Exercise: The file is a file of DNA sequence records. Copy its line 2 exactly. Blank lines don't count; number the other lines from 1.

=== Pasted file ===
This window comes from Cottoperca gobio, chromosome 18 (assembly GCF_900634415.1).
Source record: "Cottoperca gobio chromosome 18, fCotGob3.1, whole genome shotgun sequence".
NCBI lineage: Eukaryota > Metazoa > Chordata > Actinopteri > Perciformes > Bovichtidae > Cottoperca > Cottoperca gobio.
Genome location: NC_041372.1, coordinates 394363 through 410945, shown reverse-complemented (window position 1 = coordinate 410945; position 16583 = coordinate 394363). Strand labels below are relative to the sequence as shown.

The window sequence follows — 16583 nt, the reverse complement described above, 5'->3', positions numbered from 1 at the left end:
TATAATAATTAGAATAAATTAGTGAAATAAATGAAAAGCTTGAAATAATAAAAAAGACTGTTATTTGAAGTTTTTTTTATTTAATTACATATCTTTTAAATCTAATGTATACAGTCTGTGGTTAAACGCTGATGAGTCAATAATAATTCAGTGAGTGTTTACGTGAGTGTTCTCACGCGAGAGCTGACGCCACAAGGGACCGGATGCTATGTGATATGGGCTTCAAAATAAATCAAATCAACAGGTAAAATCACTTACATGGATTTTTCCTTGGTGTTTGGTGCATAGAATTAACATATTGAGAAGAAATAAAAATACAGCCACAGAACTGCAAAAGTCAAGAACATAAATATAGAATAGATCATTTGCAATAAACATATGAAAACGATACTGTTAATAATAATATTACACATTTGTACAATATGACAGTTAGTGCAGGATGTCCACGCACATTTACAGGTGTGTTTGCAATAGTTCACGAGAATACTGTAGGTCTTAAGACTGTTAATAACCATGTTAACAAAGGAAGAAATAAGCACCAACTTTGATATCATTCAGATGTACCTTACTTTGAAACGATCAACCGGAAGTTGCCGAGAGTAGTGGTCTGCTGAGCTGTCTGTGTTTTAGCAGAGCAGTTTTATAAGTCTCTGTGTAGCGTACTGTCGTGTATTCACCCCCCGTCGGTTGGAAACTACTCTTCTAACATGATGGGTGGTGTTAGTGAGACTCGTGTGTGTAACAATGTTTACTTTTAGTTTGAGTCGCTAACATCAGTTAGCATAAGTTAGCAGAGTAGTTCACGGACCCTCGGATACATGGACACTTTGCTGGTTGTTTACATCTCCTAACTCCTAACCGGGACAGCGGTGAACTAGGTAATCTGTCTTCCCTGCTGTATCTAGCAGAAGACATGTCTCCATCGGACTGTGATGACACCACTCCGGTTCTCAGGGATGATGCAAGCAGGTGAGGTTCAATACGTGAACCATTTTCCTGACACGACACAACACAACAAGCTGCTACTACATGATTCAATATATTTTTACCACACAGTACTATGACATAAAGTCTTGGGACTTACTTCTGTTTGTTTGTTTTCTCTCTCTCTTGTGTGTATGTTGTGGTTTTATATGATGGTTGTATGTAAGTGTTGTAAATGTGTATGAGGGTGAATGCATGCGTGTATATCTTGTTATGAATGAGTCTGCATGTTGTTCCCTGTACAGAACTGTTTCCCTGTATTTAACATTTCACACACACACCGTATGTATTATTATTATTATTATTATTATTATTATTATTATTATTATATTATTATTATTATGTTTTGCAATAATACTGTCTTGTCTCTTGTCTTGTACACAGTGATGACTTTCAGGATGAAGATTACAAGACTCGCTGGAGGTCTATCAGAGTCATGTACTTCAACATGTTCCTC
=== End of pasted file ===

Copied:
Source record: "Cottoperca gobio chromosome 18, fCotGob3.1, whole genome shotgun sequence".